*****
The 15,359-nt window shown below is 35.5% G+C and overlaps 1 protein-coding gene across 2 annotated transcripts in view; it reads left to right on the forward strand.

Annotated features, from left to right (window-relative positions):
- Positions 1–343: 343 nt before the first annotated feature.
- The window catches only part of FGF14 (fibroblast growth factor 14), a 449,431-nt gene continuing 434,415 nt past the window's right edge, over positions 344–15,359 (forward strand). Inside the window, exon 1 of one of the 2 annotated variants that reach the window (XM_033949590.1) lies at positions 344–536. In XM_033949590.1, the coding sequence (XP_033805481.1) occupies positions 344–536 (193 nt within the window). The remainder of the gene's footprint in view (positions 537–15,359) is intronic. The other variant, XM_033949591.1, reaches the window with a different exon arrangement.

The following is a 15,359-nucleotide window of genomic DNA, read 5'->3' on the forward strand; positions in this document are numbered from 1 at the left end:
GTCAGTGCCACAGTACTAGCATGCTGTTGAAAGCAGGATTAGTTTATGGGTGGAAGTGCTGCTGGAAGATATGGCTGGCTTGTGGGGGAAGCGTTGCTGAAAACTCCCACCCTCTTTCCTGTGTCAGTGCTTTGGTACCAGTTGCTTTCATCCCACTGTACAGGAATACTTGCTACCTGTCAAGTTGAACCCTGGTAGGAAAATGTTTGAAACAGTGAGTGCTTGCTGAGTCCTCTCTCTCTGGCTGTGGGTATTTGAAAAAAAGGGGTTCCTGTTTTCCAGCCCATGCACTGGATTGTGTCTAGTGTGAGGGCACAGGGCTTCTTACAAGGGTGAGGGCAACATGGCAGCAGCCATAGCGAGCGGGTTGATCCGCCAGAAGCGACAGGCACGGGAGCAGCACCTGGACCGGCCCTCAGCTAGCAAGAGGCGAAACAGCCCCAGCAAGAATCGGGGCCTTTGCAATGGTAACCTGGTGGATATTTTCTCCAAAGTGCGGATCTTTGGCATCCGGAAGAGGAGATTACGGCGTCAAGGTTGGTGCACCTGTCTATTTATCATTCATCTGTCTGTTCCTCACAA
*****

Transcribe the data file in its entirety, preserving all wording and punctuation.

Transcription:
The 15,359-nt window shown below is 35.5% G+C and overlaps 1 protein-coding gene across 2 annotated transcripts in view; it reads left to right on the forward strand.

Annotated features, from left to right (window-relative positions):
- Positions 1–343: 343 nt before the first annotated feature.
- The window catches only part of FGF14 (fibroblast growth factor 14), a 449,431-nt gene continuing 434,415 nt past the window's right edge, over positions 344–15,359 (forward strand). Inside the window, exon 1 of one of the 2 annotated variants that reach the window (XM_033949590.1) lies at positions 344–536. In XM_033949590.1, the coding sequence (XP_033805481.1) occupies positions 344–536 (193 nt within the window). The remainder of the gene's footprint in view (positions 537–15,359) is intronic. The other variant, XM_033949591.1, reaches the window with a different exon arrangement.

The following is a 15,359-nucleotide window of genomic DNA, read 5'->3' on the forward strand; positions in this document are numbered from 1 at the left end:
GTCAGTGCCACAGTACTAGCATGCTGTTGAAAGCAGGATTAGTTTATGGGTGGAAGTGCTGCTGGAAGATATGGCTGGCTTGTGGGGGAAGCGTTGCTGAAAACTCCCACCCTCTTTCCTGTGTCAGTGCTTTGGTACCAGTTGCTTTCATCCCACTGTACAGGAATACTTGCTACCTGTCAAGTTGAACCCTGGTAGGAAAATGTTTGAAACAGTGAGTGCTTGCTGAGTCCTCTCTCTCTGGCTGTGGGTATTTGAAAAAAAGGGGTTCCTGTTTTCCAGCCCATGCACTGGATTGTGTCTAGTGTGAGGGCACAGGGCTTCTTACAAGGGTGAGGGCAACATGGCAGCAGCCATAGCGAGCGGGTTGATCCGCCAGAAGCGACAGGCACGGGAGCAGCACCTGGACCGGCCCTCAGCTAGCAAGAGGCGAAACAGCCCCAGCAAGAATCGGGGCCTTTGCAATGGTAACCTGGTGGATATTTTCTCCAAAGTGCGGATCTTTGGCATCCGGAAGAGGAGATTACGGCGTCAAGGTTGGTGCACCTGTCTATTTATCATTCATCTGTCTGTTCCTCACAA